My six-year-old loves to dance, write and draw. Yesterday, she wanted to fly to the moon; today, she has said that she will settle for being an award-winning pianist. Oldest has dreams and she dreams big. We love the summer holidays. They are weeks that are filled with drawing, trampling through woods, splashing through streams and playing make-believe with her sister: weeks that she loves.
Reaching breaking point in your current role doesn't necessarily mean you have to break away from your career completely, a side step might be just the thing you need to refresh your interest in your profession whilst freeing up more time to the other things that you enjoy. Life is about balance, stretching yourself to within an inch of your sanity is not going to do the best for you...
I've been thinking a lot about teaching assistants this week. As my Twitter followers might know, I've been tweeting about the Durham TAs and following the striking Derby TAs and generally, reflecting upon how badly we treat our school support staff. As a former teaching assistant myself, they have my total support.
Dear Nicky Morgan, Please accept this as written notice of my resignation from my role as Assistant Head and class teacher. It is with a heavy heart that I write you this letter. I know you've struggled to listen to and understand teachers in the past so I'm going to try and make this as clear as possible. In the six short years I have been teaching your party has destroyed the Education system. Obliterated it. Ruined it. It is broken.
Our young people deserve an Education Secretary that listens to, and takes seriously, the concerns of the experts: teachers. They deserve someone at the helm that recognises the crisis at the heart of the system they steer and acts to resolve it. Only this will stem the haemorrhage of principled educators from the profession. Be in no doubt, Nicky, this is happening on your watch. Act now.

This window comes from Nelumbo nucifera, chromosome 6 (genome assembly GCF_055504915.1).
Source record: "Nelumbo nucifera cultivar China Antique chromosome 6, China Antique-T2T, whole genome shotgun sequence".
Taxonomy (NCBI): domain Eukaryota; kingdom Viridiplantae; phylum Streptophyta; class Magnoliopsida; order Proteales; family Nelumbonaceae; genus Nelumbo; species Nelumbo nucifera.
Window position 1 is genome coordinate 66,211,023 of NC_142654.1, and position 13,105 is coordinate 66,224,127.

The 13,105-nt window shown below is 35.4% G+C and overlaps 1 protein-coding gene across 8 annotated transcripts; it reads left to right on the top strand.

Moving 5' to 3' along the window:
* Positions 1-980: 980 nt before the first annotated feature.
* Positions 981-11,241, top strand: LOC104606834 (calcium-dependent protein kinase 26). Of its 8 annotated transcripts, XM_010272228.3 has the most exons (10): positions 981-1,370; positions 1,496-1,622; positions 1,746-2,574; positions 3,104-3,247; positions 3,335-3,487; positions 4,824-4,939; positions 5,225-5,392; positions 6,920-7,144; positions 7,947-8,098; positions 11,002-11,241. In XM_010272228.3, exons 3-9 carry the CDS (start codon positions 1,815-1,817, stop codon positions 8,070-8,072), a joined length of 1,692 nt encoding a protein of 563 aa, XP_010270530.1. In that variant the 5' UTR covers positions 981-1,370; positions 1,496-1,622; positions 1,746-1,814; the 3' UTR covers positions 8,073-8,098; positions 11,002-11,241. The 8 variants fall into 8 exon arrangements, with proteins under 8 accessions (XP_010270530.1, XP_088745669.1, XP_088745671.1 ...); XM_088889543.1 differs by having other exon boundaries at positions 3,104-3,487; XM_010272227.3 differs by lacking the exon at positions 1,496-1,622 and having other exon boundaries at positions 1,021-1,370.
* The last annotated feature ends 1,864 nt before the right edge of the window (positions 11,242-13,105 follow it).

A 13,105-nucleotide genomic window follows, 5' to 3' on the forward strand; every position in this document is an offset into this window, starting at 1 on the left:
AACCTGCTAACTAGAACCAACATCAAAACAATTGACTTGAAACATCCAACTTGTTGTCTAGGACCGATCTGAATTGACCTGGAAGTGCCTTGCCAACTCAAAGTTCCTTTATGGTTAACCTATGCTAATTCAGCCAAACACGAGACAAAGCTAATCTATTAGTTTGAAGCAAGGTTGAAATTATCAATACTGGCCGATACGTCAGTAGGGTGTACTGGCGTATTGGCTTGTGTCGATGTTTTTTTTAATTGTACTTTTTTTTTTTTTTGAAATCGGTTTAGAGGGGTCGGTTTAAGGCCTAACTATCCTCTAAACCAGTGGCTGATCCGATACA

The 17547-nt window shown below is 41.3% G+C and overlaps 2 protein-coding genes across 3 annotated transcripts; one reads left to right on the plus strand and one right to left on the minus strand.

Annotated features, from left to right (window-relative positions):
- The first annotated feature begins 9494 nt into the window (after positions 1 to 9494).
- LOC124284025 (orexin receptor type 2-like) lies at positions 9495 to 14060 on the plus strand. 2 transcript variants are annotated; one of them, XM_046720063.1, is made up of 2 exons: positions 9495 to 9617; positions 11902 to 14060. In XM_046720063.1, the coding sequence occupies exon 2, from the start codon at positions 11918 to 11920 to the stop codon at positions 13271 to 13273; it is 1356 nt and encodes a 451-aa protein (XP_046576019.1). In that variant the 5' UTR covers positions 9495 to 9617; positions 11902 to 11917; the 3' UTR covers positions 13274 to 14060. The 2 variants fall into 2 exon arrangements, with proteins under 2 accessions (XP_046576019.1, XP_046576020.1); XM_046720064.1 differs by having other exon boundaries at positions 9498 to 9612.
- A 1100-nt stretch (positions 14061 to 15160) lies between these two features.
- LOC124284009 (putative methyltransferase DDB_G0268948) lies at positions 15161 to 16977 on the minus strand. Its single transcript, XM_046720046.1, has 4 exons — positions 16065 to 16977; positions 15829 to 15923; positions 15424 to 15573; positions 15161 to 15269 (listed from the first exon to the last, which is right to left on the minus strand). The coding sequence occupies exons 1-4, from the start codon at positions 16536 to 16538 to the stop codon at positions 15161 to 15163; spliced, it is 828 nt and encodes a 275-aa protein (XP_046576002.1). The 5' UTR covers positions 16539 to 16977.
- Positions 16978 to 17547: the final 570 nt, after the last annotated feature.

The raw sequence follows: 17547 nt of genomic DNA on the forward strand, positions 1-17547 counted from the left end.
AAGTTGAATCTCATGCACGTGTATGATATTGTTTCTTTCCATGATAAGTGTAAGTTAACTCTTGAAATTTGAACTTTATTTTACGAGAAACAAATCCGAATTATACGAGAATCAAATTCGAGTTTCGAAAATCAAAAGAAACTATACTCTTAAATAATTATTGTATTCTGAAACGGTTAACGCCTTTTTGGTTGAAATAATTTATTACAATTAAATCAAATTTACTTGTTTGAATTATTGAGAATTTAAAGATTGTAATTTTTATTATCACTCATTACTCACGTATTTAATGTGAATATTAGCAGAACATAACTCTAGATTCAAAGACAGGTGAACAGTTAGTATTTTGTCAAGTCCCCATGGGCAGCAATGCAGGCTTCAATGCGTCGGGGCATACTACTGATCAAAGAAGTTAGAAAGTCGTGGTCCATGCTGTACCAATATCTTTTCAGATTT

Today I'm joining parents and teachers across the country, alongside the ATL and NUT, to rally against unnecessary and unwanted changes to our schools system announced last week. The Tory Government's plans to force all schools to become academies is a top-down, costly reorganisation of our schools, which nobody wants and schools don't need. The anger from parents and teachers against these plans has been swift and palpable.
Let's start analysing the work of LGBT poets in English and study the lives of LGBT figures in History. Let's provide books in the school library with LGBT characters that tell their own stories in a way young people can identify with. Let's include our LGBT students in school life, setting up spaces where they can feel comfortable in our community.
Assessment forms an important part of our education system, allowing teachers to identify and work on a child's weakness and to let parents know how their child is performing and how they can help their child progress. However, questions are currently being raised by teachers and parents about how this new system will work.